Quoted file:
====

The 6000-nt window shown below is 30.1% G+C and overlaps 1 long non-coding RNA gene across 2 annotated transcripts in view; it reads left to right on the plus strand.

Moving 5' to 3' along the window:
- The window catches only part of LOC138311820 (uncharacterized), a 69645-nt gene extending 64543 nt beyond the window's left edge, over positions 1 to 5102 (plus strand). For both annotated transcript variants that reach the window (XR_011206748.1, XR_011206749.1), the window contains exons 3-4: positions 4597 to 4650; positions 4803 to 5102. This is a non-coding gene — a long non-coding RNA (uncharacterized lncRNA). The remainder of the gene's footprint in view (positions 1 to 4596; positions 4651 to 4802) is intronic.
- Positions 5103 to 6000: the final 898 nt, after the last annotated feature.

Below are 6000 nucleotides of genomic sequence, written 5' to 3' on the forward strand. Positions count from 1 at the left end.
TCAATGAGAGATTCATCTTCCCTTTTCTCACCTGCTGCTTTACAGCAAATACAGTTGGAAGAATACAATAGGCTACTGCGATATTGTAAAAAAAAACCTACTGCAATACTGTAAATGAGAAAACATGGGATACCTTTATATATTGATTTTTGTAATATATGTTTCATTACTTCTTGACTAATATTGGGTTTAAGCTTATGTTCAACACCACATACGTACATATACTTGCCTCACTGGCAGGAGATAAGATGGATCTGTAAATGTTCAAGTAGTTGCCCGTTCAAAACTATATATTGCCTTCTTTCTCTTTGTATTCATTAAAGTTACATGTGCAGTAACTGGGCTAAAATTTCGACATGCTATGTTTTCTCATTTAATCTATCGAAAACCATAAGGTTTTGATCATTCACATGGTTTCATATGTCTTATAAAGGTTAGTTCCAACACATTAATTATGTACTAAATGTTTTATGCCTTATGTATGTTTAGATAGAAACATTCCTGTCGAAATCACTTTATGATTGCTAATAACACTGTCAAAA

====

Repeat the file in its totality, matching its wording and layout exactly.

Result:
The 6000-nt window shown below is 30.1% G+C and overlaps 1 long non-coding RNA gene across 2 annotated transcripts in view; it reads left to right on the plus strand.

Moving 5' to 3' along the window:
- The window catches only part of LOC138311820 (uncharacterized), a 69645-nt gene extending 64543 nt beyond the window's left edge, over positions 1 to 5102 (plus strand). For both annotated transcript variants that reach the window (XR_011206748.1, XR_011206749.1), the window contains exons 3-4: positions 4597 to 4650; positions 4803 to 5102. This is a non-coding gene — a long non-coding RNA (uncharacterized lncRNA). The remainder of the gene's footprint in view (positions 1 to 4596; positions 4651 to 4802) is intronic.
- Positions 5103 to 6000: the final 898 nt, after the last annotated feature.

Below are 6000 nucleotides of genomic sequence, written 5' to 3' on the forward strand. Positions count from 1 at the left end.
TCAATGAGAGATTCATCTTCCCTTTTCTCACCTGCTGCTTTACAGCAAATACAGTTGGAAGAATACAATAGGCTACTGCGATATTGTAAAAAAAAACCTACTGCAATACTGTAAATGAGAAAACATGGGATACCTTTATATATTGATTTTTGTAATATATGTTTCATTACTTCTTGACTAATATTGGGTTTAAGCTTATGTTCAACACCACATACGTACATATACTTGCCTCACTGGCAGGAGATAAGATGGATCTGTAAATGTTCAAGTAGTTGCCCGTTCAAAACTATATATTGCCTTCTTTCTCTTTGTATTCATTAAAGTTACATGTGCAGTAACTGGGCTAAAATTTCGACATGCTATGTTTTCTCATTTAATCTATCGAAAACCATAAGGTTTTGATCATTCACATGGTTTCATATGTCTTATAAAGGTTAGTTCCAACACATTAATTATGTACTAAATGTTTTATGCCTTATGTATGTTTAGATAGAAACATTCCTGTCGAAATCACTTTATGATTGCTAATAACACTGTCAAAA